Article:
Sakharov’s father, Dmitri Sakharov, was of this type. A teacher of physics, he wrote popular scientific works that brought him some fame in his field. His sense of the complexity of life and the value he placed on moderation and forgiveness made a deep impression on his son; but the most potent influence on the young Andrei in the Stalin era was the Communist state’s relentless pursuit of the utopian dream. “It never entered my head,” he wrote, “to question Marxism as the ideology best suited to liberate mankind.” When Stalin died he shared in the general mourning. He could explain this in retrospect only by the hypnotic power of mass ideology: he knew quite enough about the crimes that had been committed to pass judgment on those responsible, but “somewhere at the back of my mind the idea existed, instilled by propaganda, that suffering is inevitable during great historical upheavals. ‘When you chop wood, the chips fly.’”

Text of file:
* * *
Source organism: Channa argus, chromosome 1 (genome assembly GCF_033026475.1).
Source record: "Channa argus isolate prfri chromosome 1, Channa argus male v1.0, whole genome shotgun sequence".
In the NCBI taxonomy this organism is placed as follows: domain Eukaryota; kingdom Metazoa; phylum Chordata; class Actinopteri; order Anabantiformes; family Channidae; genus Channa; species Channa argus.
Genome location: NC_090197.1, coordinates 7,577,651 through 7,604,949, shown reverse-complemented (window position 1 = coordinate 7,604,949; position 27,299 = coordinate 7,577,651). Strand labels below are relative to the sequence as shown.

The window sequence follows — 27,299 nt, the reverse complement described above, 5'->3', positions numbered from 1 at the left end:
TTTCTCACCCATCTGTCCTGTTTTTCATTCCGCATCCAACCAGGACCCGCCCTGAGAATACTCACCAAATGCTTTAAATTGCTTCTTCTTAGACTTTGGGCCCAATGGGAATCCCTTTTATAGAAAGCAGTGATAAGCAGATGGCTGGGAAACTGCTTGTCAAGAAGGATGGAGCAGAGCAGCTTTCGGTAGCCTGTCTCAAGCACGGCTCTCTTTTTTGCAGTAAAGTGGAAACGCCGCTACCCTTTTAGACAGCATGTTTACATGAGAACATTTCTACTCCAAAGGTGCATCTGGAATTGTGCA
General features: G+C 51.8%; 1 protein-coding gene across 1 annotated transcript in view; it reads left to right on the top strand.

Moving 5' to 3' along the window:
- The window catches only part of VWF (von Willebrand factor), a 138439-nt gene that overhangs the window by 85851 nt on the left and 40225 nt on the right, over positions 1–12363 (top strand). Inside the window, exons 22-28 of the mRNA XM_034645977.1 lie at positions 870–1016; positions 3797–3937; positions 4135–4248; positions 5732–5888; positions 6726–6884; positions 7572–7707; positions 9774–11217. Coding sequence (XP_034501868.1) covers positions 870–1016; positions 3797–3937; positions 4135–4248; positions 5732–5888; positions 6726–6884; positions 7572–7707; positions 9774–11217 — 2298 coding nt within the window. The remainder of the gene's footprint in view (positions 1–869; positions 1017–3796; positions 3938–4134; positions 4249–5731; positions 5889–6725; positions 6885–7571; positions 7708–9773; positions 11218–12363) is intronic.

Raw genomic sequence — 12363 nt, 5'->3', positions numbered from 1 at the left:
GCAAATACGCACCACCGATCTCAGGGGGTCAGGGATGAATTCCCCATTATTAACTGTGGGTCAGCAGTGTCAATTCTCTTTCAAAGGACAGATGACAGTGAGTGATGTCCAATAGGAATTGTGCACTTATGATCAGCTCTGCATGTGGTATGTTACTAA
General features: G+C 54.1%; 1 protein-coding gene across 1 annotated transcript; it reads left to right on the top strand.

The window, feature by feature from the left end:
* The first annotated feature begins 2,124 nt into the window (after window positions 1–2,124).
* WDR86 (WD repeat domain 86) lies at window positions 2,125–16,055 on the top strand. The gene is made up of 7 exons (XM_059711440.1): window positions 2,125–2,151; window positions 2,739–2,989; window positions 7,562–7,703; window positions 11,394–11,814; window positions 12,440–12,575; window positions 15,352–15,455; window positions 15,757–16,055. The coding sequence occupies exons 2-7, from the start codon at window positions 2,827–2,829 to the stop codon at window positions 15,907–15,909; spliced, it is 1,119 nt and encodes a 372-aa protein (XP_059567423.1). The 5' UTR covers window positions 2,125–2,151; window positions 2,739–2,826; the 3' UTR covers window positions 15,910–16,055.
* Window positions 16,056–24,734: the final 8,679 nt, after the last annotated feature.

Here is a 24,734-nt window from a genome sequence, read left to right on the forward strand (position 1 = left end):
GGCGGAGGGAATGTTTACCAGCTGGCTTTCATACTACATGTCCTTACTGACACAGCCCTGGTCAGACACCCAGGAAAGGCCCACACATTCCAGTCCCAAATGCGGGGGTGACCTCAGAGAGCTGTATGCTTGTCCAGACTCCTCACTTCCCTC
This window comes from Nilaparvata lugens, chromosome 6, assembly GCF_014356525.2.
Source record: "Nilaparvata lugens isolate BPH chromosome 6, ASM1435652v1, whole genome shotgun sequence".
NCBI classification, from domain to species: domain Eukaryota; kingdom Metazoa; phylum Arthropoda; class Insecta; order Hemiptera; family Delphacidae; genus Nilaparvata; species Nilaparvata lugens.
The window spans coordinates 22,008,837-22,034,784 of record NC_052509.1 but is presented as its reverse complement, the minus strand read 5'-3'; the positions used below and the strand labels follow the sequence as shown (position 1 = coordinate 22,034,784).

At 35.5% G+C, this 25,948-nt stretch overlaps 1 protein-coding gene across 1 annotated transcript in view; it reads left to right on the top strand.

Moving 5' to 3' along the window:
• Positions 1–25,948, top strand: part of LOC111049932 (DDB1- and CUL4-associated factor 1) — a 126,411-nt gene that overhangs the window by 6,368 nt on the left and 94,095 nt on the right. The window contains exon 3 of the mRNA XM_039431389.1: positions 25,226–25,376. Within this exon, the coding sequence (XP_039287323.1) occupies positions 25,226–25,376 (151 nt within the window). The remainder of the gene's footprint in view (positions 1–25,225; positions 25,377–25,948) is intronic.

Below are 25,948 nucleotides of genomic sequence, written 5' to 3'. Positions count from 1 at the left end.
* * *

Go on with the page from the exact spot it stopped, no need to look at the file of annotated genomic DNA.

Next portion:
In the physics department at Moscow University, where he enrolled in 1938, he immediately distinguished himself by his brilliance. After spending the war as an engineer in a munitions factory, he was admitted as a graduate student to the Physics Institute of the Academy of Sciences under the direction of the renowned Igor Tamm. His passion for atomic physics reached its height at that period: “I felt like the messenger of the gods,” he writes about reporting on the latest developments in science at Tamm’s seminars.

When in 1948 he was assigned to work on the Soviet hydrogen bomb project, his awareness of the terrifying nature of the weapon he would be building gave him no qualms. With the fervent patriotism of the war generation, he and his colleagues were convinced that their work was essential to ensure that the sacrifices of their devastated country would not have to be repeated: “I regarded myself as a soldier in this new scientific war.”